The first time Grace Hagen saw Beddy White, it was love at first sight. And while this mahogany colored, elderly pit bull has a charming and engaging personality, it’s a good bet she would probably never win any beauty contest.
Hers ears have been chewed off and she has numerous scars from what look like dog fights. One eye is opaque gray with blindness and she came with numerous tumors and bumps that have since been removed. And yet, she loves people and captures the heart of just about everyone who meets her.
“I really wasn’t looking for a dog but when I saw Beddy’s picture I knew I wanted her,” said Grace. “There was just something about her.”
Beddy came from Milwaukee, brought to the Northwoods by Bria Swartout, the director of the Oneida County Humane Society (OCHA). Bria went to an animal control conference there and after a presentation the group was given a tour of an animal shelter. This was a place where unclaimed pets were euthanized if not claimed in so many days. And Beddy’s time was near.
“For some reason I just couldn’t let her stay there,” said Bria. “I decided to bring her back here because I knew I could find her a good home.”
Alarmingly, Beddy was just one of more than 90 pit bulls or pit bull crosses at this particular shelter. And the problem isn’t only in big cities. Currently at OCHS there are 13 dogs up for adoption, nine of which are pit bull crosses.
“There is definitely a lot of these dogs in shelters right now,” said Bria. “It’s a shame too, because they get so much bad publicity, but most make really good pets with the right owners.”
Bria believes the reason there are so many pit bulls in shelters is because these dogs, like any pet, need socialization and firm training when they are pups.
“I’ve seen it over and over where people decide to get a pit bull puppy and then don’t realize how much work there is to training a dog,” she said. “Then when they get about six months old they end up here lots of times. It’s not that these dogs are vicious, it’s just that they can be head strong and they are a powerful breed.”
However, Bria is quick to point out they can make excellent pets.
“They are very loyal, very loving dogs,” said Bria. “And many bully breeds get lumped into being called pit bulls. Everyone assumes that a dog with a blocky head and short hair is a pit bull and vicious. But most of the time that’s not the case.”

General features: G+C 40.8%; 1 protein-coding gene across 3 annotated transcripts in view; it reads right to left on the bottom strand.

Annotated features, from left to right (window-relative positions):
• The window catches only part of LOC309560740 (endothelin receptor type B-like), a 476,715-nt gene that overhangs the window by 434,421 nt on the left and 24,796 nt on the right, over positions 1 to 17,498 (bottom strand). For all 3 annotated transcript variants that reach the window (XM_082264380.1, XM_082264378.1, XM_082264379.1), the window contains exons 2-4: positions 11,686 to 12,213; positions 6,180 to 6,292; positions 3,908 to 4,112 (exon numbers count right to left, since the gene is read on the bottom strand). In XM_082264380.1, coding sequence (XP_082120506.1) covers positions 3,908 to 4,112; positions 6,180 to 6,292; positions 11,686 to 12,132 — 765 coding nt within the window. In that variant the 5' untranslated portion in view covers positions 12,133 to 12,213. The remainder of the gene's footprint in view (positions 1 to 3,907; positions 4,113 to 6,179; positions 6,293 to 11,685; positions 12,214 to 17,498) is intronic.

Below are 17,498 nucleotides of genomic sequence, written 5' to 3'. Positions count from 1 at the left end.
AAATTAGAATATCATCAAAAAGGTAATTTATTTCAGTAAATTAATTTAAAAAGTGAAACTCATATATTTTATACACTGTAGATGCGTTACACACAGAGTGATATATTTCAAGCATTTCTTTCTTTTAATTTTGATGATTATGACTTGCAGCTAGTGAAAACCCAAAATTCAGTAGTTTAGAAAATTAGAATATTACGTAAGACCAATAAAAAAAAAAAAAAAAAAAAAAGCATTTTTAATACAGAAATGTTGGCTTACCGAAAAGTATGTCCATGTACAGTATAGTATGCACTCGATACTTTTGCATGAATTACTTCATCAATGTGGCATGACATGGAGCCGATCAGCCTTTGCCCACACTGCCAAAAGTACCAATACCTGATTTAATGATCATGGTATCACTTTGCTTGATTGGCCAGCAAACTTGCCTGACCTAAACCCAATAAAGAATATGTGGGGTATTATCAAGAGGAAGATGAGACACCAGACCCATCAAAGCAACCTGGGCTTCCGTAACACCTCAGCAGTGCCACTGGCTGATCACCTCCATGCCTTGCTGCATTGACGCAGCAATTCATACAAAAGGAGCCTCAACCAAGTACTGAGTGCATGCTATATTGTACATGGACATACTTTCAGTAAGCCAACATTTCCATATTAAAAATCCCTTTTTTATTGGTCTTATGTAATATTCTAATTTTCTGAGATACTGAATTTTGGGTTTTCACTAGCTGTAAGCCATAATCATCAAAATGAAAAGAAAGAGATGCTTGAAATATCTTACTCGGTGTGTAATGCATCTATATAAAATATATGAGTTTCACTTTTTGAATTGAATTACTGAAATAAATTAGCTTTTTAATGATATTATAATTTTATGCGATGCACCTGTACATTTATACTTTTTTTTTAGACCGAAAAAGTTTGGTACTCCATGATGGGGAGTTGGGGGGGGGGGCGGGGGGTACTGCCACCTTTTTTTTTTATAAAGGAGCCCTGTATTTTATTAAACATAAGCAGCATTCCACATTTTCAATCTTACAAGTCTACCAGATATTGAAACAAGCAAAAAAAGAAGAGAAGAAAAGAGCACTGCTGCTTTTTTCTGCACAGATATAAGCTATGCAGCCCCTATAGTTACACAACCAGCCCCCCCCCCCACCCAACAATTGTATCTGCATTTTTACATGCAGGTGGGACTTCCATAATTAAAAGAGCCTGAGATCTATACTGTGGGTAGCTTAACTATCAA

It’s a mystery as to why there are so many of these dogs in shelters across the country. Even with all their bad publicity, people seem to keep breeding them and that’s something Karla Ortman would like to see end.
In July 2012 Karla organized The Fix is In, a mobile spay and neuter clinic that travels around to Northwoods’ communities offering low cost spay and neutering operations for dogs and cats. In the two years this organization has been in operation, more than 4,000 animals have been fixed. That’s a huge impact since one female dog can have two litters a year and cats even more.
“Maybe it’s because right now pit bulls are the fad dog,” Karla said. “There was a time when Dalmatians were all the rage and Chihuahuas went through this too so maybe that’s why there are so many pit bulls.”
Unbelievably pit bulls at one time enjoyed a wonderful reputation. In WW I a pit bull named Stubby earned several war medals and was honored at the white House. In addition, the pit bull was at one time considered a symbol of unflagging bravery and reliability, and represented the United States on many recruiting and propaganda posters throughout the years. Many famous figures, including Helen Keller, President Theodore Roosevelt, General George Patton, President Woodrow Wilson, Fred Astaire and Humphrey Bogart, shared their lives and homes with pit bulls. In addition, many of these dogs are capable of making wonderful therapy dogs and are gaining popularity as police and search and rescue dogs.
But there is one pit bull that finds the comfort of a soft blanket and the gentle hand of its owner all it needs to be happy.
“Beddy White has turned out to be the perfect dog for me,” said Grace. “She really brings a lot of joy wherever she goes.”